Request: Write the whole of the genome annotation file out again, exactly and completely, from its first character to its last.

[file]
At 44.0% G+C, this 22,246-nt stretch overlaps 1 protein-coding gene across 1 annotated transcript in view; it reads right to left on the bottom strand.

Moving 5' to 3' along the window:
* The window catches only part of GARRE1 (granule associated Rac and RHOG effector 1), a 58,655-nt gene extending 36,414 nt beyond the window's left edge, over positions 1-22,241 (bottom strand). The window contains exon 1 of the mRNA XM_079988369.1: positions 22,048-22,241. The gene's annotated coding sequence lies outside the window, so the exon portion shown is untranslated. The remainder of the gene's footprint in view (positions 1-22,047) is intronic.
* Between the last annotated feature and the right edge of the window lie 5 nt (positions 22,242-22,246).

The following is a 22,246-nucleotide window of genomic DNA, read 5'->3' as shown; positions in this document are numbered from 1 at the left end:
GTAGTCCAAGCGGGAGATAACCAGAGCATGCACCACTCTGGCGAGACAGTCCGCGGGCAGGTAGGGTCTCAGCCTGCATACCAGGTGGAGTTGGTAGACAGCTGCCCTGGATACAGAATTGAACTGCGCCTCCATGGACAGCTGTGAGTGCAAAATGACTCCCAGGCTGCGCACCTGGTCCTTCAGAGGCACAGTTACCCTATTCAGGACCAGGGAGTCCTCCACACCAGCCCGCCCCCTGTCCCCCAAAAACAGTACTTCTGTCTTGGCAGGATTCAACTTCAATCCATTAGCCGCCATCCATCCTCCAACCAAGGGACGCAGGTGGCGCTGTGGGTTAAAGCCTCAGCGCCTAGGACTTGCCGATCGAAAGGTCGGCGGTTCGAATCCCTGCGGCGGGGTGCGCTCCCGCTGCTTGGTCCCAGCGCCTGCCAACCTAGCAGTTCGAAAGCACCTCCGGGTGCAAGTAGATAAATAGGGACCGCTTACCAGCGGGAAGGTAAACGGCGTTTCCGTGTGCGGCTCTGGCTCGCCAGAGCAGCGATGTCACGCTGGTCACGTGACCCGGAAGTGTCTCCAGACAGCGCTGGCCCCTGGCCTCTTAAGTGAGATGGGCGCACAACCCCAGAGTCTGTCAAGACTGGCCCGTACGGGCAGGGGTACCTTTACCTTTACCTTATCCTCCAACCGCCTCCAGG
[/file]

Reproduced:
At 44.0% G+C, this 22,246-nt stretch overlaps 1 protein-coding gene across 1 annotated transcript in view; it reads right to left on the bottom strand.

Moving 5' to 3' along the window:
* The window catches only part of GARRE1 (granule associated Rac and RHOG effector 1), a 58,655-nt gene extending 36,414 nt beyond the window's left edge, over positions 1-22,241 (bottom strand). The window contains exon 1 of the mRNA XM_079988369.1: positions 22,048-22,241. The gene's annotated coding sequence lies outside the window, so the exon portion shown is untranslated. The remainder of the gene's footprint in view (positions 1-22,047) is intronic.
* Between the last annotated feature and the right edge of the window lie 5 nt (positions 22,242-22,246).

The following is a 22,246-nucleotide window of genomic DNA, read 5'->3' as shown; positions in this document are numbered from 1 at the left end:
GTAGTCCAAGCGGGAGATAACCAGAGCATGCACCACTCTGGCGAGACAGTCCGCGGGCAGGTAGGGTCTCAGCCTGCATACCAGGTGGAGTTGGTAGACAGCTGCCCTGGATACAGAATTGAACTGCGCCTCCATGGACAGCTGTGAGTGCAAAATGACTCCCAGGCTGCGCACCTGGTCCTTCAGAGGCACAGTTACCCTATTCAGGACCAGGGAGTCCTCCACACCAGCCCGCCCCCTGTCCCCCAAAAACAGTACTTCTGTCTTGGCAGGATTCAACTTCAATCCATTAGCCGCCATCCATCCTCCAACCAAGGGACGCAGGTGGCGCTGTGGGTTAAAGCCTCAGCGCCTAGGACTTGCCGATCGAAAGGTCGGCGGTTCGAATCCCTGCGGCGGGGTGCGCTCCCGCTGCTTGGTCCCAGCGCCTGCCAACCTAGCAGTTCGAAAGCACCTCCGGGTGCAAGTAGATAAATAGGGACCGCTTACCAGCGGGAAGGTAAACGGCGTTTCCGTGTGCGGCTCTGGCTCGCCAGAGCAGCGATGTCACGCTGGTCACGTGACCCGGAAGTGTCTCCAGACAGCGCTGGCCCCTGGCCTCTTAAGTGAGATGGGCGCACAACCCCAGAGTCTGTCAAGACTGGCCCGTACGGGCAGGGGTACCTTTACCTTTACCTTATCCTCCAACCGCCTCCAGG